Borrowing from the French philosopher Jean-Claude Milner, author of Relire la révolution (Rereading the revolution), Žižek explains: “Human rights are ‘natural rights’” (99), meaning that they are “more basic than the right to organize public meetings, to practice free speech, to freely express opinions, and so on. Before that comes the material needs of a body: water, food, hygiene, minimal space for privacy. If individuals are deprived of this, their ‘higher’ human disappears. Human rights are, first, basic material rights: toilets, kitchens, healthcare [my emphasis]” (99-100).

How then to respond to the Kuwaiti activist’s rhetorical question (“I can’t help but wonder how useful mental healthcare would be when the issue is with systemic racism driving you towards despair and you have no control over changing it”)? The way that the question is phrased misleads readers about healthcare’s indivisibility from other rights and confuses mental healthcare with toxic positivity. Therefore, if our intention is not to raddle minorities with more survivor’s guilt, then we shouldn’t even say “mental healthcare is useful,” but rather emphasize unequivocally that minorities deserve affordable access to safe spaces with professionals who can equip them with knowledge and resources to tackle psychic, somatic, and social areas of imbalances—because that is their human right. In fact, the 38th Article and the first bullet point in the 39th Article of the League of Arab States’s Arab Charter on Human Rights (written on 22 May, 2004 and entered into force 15 March, 2008) state:

Article 38: Every person has the right to an adequate standard of living for himself and his family, which ensures their well-being and a decent life, including food, clothing, housing, services and the right to a healthy environment. The States parties shall take the necessary measures commensurate with their resources to guarantee these rights.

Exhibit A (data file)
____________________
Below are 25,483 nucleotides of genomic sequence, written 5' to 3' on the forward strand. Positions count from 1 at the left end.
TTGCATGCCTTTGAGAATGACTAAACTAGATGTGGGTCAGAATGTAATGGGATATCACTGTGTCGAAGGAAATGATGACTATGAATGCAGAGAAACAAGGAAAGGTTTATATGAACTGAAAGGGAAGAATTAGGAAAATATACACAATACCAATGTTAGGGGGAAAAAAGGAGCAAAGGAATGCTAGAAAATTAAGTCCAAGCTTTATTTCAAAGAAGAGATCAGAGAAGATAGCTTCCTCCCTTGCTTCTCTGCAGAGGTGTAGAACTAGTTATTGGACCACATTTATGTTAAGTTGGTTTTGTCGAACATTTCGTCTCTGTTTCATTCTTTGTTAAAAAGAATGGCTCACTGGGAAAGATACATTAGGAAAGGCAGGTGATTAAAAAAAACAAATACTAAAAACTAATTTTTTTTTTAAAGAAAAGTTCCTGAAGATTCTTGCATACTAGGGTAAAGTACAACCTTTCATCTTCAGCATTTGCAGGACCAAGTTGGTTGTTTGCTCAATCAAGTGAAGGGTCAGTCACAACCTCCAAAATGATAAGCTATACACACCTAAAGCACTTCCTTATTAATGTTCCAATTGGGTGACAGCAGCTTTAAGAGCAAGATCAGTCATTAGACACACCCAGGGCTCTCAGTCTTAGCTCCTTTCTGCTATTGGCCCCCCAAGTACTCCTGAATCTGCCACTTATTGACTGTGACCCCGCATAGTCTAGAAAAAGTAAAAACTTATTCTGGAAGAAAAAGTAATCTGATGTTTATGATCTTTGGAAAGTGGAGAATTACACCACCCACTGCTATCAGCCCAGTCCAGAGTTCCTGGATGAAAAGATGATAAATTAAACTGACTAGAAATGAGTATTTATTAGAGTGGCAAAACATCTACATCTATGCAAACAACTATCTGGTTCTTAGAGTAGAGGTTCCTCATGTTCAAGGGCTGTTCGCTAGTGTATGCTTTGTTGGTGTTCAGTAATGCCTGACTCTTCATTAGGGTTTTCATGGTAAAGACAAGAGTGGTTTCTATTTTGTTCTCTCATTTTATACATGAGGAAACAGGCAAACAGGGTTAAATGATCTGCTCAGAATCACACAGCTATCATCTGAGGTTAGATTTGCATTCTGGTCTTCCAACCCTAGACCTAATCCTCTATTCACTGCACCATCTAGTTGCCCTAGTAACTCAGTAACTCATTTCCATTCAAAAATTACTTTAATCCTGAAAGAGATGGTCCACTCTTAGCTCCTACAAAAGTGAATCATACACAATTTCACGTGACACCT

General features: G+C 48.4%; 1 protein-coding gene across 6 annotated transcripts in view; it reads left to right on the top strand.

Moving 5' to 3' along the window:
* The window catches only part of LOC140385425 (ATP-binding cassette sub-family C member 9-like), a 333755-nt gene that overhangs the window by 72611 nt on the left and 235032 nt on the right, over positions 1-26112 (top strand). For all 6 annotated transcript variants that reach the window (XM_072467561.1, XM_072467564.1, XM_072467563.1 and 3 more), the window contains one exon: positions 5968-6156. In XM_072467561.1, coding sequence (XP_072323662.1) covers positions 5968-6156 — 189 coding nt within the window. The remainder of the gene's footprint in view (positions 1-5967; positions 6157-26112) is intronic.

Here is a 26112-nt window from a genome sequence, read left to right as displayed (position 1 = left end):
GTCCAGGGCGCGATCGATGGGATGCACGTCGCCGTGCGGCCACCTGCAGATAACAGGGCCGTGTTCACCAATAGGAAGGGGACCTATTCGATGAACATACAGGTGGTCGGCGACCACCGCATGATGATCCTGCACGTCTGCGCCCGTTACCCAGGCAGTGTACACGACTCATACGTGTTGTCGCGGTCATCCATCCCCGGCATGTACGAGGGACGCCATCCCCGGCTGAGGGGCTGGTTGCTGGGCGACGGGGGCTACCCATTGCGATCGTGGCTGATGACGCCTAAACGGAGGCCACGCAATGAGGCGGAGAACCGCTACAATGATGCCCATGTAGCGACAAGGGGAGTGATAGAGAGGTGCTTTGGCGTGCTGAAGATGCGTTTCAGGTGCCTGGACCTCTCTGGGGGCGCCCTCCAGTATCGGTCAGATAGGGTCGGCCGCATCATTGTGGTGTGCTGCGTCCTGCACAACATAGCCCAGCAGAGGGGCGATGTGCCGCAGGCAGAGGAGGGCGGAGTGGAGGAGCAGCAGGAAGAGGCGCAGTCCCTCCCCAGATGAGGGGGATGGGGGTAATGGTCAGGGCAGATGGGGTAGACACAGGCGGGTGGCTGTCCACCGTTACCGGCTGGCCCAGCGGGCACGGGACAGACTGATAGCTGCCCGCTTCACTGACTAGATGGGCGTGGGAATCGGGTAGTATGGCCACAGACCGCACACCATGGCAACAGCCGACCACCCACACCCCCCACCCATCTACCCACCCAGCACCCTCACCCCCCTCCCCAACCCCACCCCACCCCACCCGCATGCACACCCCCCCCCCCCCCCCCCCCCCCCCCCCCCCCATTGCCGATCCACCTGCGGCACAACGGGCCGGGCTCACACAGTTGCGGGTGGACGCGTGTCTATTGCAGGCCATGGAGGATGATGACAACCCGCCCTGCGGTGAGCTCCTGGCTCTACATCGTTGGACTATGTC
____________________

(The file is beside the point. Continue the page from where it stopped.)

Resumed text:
Article 39: 1. The States parties recognize the right of every member of society to the enjoyment of the highest attainable standard of physical and mental health and the right of the citizen to free basic health-care services and to have access to medical facilities without discrimination of any kind.

If our states are not yet delivering upon their promises the solution is to fight harder for these rights rather than to dismiss them as “useless.” After all, groups are composed of individuals: human beings with human needs. The more that people who struggle in the social, political, and economic realms can access mental healthcare services — enabling them to make better critical and creative decisions (and survive) — the more that this will positively impact their groups. Saying otherwise displays a dangerous inclination toward barbarism.

I end this piece with Dalal and Alaa Alhomaizi’s question (“What can you do as a single member of society to end the stigma of mental illness?”), and suggest that if you are a mental health professional, please publicize your willingness to see minorities for free (or for a nominal price); and if you belong to a disenfranchised group in Kuwait know that your mental health is not a luxury or a waste of time and resources. The integrity of your humanity is not up for haggling by activists who have failed in their advocation for your rights. You are not selfish if you need to seek help. In fact, your mental health directly impacts your resilience, creativity, and your critical faculties. Hence, receiving mental healthcare will benefit your community.

Lastly, dear reader, I leave you with the same question: if you are neither a mental health professional nor someone struggling with mental health, how might you contribute to the conversation?

Nada Faris has earned an MFA in Creative Writing from Columbia University. In 2018, she received an Arab Woman Award from Harper’s Bazaar Arabia for her impact on Kuwait’s creative sector. She is an Honorary Fellow in Writing at Iowa University’s International Writing Program (IWP) Fall 2013, an alumna of the International Visitor Leadership Program (IVLP) April 2018, USA: Empowering Youth Through the Performing Arts, and the author of three international books.  
Website: www.nadafaris.comTwitter: @nadafaris